While the existence of Upworthy and Buzzfeed have certainly made it harder for substantive news and information to reach our news streams, Facebook just made an announcement about a new mobile/sharing/storytelling platform- that is soon to be released: Paper.
Paper purports to be a storytelling platform, in the vein of Medium, an app that rises above the snippets of garbage that we’re constantly being bombarded with on Facebook and Twitter.
Yes, it’s not fair of me to judge it before it’s actually released, but history has proved a couple things about Facebook:
- Rule numero uno: Facebook is no Twitter. Twitter has a cache that Facebook just can’t reach. That’s why Evan Williams can do Medium, and it becomes a place of style and substance. Facebook is not elegant- at all. And folks don’t expect it to be. It’s become a utility.
- We’re not very interested in substance– in general- these days. Facebook has become the ultimate water cooler- a place of gossip, and sharing quick videos that will last under a minute. Twitter, is also getting noisier with so many hashtags, that reaching beyond a few people is getting more difficult. Holding people’s attention is part of a failure of social media- not a feature.
- We’re not interested in long content. I love storytelling. I think it’s absolutely the next step in our evolution beyond blogging and cat videos. But I don’t think that this is what we want from Facebook.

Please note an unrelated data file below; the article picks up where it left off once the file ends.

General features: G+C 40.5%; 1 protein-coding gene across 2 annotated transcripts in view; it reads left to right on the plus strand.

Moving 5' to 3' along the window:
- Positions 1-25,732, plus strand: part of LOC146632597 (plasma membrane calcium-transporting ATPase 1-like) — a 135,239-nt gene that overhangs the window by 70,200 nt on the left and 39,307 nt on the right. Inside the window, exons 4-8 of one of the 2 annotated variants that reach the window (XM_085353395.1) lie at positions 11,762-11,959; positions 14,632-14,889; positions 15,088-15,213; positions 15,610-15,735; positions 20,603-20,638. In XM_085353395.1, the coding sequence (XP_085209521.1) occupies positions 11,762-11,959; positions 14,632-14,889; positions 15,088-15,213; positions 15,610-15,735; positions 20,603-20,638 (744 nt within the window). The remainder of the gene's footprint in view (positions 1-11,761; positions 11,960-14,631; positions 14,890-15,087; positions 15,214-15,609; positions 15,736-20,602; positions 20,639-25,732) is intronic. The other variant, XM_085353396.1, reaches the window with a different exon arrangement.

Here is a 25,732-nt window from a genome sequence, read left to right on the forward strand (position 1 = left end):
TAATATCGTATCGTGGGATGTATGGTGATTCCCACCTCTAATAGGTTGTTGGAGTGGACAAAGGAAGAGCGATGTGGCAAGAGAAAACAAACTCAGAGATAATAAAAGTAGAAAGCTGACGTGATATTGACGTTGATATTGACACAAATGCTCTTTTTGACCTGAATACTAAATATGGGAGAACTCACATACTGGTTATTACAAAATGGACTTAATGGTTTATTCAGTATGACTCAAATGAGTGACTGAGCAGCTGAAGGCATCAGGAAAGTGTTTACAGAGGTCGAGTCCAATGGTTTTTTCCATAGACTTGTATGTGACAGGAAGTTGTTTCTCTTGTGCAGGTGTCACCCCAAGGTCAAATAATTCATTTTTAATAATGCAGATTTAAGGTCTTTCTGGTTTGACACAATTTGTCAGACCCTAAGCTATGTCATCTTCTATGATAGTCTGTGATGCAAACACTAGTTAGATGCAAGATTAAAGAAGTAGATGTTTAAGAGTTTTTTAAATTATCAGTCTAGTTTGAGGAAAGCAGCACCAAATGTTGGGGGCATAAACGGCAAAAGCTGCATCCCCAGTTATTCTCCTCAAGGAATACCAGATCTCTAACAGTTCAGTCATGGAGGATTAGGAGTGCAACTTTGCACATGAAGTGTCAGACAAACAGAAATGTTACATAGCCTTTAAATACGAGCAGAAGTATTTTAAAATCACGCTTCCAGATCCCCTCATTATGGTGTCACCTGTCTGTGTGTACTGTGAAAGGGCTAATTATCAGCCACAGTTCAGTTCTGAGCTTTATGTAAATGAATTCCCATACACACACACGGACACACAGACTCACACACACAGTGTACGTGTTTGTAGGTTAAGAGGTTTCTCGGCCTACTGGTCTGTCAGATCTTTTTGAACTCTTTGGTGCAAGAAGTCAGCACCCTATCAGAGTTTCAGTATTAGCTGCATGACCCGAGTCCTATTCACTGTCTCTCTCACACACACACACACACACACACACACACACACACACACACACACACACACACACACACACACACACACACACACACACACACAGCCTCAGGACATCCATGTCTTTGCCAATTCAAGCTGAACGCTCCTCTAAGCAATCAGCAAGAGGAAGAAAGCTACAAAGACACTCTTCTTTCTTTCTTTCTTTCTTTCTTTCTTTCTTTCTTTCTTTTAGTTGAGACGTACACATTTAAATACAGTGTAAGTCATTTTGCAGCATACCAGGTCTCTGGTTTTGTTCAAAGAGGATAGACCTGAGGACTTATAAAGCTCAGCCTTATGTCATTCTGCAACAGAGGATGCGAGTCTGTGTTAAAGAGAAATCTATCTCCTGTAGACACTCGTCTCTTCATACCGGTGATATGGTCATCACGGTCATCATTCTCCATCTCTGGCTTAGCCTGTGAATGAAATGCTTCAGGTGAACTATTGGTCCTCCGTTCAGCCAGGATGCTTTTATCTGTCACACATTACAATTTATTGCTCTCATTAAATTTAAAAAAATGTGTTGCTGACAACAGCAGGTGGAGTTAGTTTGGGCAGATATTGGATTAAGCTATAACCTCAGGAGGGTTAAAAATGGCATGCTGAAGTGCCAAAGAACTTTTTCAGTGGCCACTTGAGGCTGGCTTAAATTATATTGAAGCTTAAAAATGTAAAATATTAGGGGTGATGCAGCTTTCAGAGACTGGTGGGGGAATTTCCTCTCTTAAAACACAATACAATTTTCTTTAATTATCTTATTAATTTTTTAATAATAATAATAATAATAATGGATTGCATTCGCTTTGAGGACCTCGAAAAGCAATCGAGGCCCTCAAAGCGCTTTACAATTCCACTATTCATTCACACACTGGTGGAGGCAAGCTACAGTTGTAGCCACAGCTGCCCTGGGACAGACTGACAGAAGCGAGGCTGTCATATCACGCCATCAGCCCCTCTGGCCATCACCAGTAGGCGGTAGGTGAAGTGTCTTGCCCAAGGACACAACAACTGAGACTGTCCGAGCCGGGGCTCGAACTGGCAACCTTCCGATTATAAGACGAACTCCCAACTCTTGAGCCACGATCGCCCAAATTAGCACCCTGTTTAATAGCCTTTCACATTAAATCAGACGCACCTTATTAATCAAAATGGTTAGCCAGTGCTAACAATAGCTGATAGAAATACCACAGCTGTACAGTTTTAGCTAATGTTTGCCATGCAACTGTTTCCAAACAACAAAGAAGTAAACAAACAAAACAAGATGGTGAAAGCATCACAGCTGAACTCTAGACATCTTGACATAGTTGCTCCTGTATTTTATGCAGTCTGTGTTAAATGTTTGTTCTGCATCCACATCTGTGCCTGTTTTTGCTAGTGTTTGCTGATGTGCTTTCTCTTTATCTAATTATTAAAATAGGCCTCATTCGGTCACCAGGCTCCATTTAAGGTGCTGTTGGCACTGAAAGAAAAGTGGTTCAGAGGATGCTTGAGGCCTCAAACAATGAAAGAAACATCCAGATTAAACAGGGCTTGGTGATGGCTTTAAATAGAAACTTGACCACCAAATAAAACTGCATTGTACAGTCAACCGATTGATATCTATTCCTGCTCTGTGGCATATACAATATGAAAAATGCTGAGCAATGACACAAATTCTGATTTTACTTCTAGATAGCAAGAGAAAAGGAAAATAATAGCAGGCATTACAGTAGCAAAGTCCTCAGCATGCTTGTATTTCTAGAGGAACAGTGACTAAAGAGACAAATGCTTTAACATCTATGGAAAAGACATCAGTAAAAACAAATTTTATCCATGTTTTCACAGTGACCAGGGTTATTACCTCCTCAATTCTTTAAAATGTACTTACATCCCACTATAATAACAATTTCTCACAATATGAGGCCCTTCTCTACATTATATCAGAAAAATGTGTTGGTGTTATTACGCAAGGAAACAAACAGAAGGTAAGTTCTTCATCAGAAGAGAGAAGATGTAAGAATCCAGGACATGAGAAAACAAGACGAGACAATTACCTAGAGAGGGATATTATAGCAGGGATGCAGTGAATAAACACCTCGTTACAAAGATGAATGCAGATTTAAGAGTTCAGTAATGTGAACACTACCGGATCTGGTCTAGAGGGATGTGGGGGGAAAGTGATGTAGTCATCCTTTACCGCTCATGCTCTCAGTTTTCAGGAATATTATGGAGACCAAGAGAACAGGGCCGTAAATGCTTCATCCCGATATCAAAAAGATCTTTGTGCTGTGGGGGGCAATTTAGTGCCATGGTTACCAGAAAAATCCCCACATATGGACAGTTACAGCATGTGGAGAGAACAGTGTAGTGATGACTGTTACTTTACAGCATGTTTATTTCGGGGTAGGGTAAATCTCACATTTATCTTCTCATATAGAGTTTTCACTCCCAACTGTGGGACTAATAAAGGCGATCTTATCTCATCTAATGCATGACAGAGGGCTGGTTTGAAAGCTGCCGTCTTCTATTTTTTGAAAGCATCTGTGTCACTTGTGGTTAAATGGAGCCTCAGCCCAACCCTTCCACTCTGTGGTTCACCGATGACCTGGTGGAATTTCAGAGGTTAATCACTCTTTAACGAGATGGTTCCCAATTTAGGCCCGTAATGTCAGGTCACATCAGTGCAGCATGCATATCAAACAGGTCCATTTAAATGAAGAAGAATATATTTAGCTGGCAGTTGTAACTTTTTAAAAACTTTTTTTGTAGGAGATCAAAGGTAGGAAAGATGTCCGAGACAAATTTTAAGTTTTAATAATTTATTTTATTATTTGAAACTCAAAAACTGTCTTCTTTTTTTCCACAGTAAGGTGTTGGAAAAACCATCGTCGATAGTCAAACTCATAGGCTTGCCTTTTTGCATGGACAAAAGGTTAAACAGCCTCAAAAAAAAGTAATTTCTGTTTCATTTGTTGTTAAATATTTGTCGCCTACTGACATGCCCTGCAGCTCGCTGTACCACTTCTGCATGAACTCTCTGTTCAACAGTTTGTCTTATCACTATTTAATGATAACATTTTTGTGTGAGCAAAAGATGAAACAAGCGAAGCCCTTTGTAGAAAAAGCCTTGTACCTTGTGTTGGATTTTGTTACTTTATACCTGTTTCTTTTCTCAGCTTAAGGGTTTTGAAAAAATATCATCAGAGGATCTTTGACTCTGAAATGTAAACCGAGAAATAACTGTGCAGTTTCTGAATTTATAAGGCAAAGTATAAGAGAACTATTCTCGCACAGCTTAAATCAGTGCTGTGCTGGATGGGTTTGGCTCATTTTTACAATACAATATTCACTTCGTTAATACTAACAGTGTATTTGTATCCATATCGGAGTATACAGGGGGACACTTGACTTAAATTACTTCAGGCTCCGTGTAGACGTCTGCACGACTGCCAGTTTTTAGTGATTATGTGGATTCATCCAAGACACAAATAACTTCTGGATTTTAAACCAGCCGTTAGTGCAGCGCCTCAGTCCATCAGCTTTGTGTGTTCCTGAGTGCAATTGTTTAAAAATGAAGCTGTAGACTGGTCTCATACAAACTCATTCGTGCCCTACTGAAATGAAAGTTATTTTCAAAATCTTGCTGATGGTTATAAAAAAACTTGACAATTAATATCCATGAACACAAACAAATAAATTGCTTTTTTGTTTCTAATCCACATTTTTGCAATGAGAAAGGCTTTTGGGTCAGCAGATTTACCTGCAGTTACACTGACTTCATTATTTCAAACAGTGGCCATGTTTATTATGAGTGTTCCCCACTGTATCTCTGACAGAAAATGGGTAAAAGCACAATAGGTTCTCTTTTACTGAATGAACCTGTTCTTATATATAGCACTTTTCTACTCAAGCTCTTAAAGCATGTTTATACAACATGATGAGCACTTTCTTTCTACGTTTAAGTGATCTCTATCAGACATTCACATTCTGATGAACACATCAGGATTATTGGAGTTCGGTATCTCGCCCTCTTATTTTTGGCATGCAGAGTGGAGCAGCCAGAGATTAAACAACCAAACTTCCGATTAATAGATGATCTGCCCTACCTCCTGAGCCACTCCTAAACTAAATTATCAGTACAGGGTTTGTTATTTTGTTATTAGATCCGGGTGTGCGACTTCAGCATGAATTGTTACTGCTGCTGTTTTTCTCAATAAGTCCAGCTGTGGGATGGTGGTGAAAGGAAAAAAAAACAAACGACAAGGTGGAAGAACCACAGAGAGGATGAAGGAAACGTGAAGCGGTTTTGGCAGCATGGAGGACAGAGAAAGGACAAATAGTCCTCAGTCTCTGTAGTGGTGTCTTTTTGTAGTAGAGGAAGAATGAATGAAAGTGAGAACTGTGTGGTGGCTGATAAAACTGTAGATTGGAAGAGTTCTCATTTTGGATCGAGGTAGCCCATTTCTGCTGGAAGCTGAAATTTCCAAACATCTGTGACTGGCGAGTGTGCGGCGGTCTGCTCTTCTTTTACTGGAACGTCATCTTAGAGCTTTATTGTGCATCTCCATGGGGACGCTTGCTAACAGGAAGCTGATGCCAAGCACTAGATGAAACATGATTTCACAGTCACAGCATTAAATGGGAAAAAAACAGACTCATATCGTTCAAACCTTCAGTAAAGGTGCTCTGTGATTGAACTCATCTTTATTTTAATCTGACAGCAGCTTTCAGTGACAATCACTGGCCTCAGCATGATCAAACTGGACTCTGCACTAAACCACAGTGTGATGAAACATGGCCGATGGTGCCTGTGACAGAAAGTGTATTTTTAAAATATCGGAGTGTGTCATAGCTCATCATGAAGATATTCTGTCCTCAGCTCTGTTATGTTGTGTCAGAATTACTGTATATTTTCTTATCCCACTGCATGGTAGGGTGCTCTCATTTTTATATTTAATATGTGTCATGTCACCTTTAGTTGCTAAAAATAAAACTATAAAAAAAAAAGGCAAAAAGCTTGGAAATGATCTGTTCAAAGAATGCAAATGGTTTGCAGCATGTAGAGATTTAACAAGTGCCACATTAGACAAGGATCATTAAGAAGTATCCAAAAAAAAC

I understand what Facebook is trying to do; they’re trying to go against the trend. Late last year, they made a push to highlight high quality news content. That was their first step to try to improve the news stream. Now, they’re pushing for storytelling, and story sharing. CNN is saying this is more of a mobile strategy for Facebook, but it’s clear that Facebook is trying to win your eyes- for longer than a few blips.
I hope it works. I hope to God it works. But, I fear a couple of things. First, I worry that the “bite-sized” effect, is going to happen to storytelling. That’s not what I think Facebook is hoping for, but it could be the result. Now- we’ll be seeing pint sized stories, and lessening our attention (and desire) for longer form content. That’s knowledge versus higher order content.
I think that we are in a bit of a Golden Age of storytelling, what with Netflix, HBO, and other video platforms. However- I really wonder if storytelling can translate to the web. Medium seems like the best bet (at the moment). It’s clean. It’s pure. It’s not filled with ads (yet). I’ve even wrote a couple of story ideas for movies I’d like to see.
My other fear is that storytelling will be disposable- very much like the news is disposable on Facebook.
I don’t want to see Facebook take my story ideas and have them glossed over and tossed aside like people are tossing aside the news right now. I also don’t want our young minds to be introduce to disposable stories. I want them to know that there’s a place on the web- where storytelling can be uplifted, and can rise above the garbage.
There is the third issue: the “vanilla-fication” of the news that has been happening because of Upworthy.com, please don’t let this translate to storytelling. We have a Hallmark Channel and Lifetime for a reason. If we suddenly start being introduced to stories that will all “break our hearts” and we must read about “something nobody else wants to talk about,” than please, just turn off the Internet if that happens.
If our young writers think that their work can simply be tossed aside- won’t it be even that much harder to motivate them to write?
Photo Credit: Steve Harwood on Flickr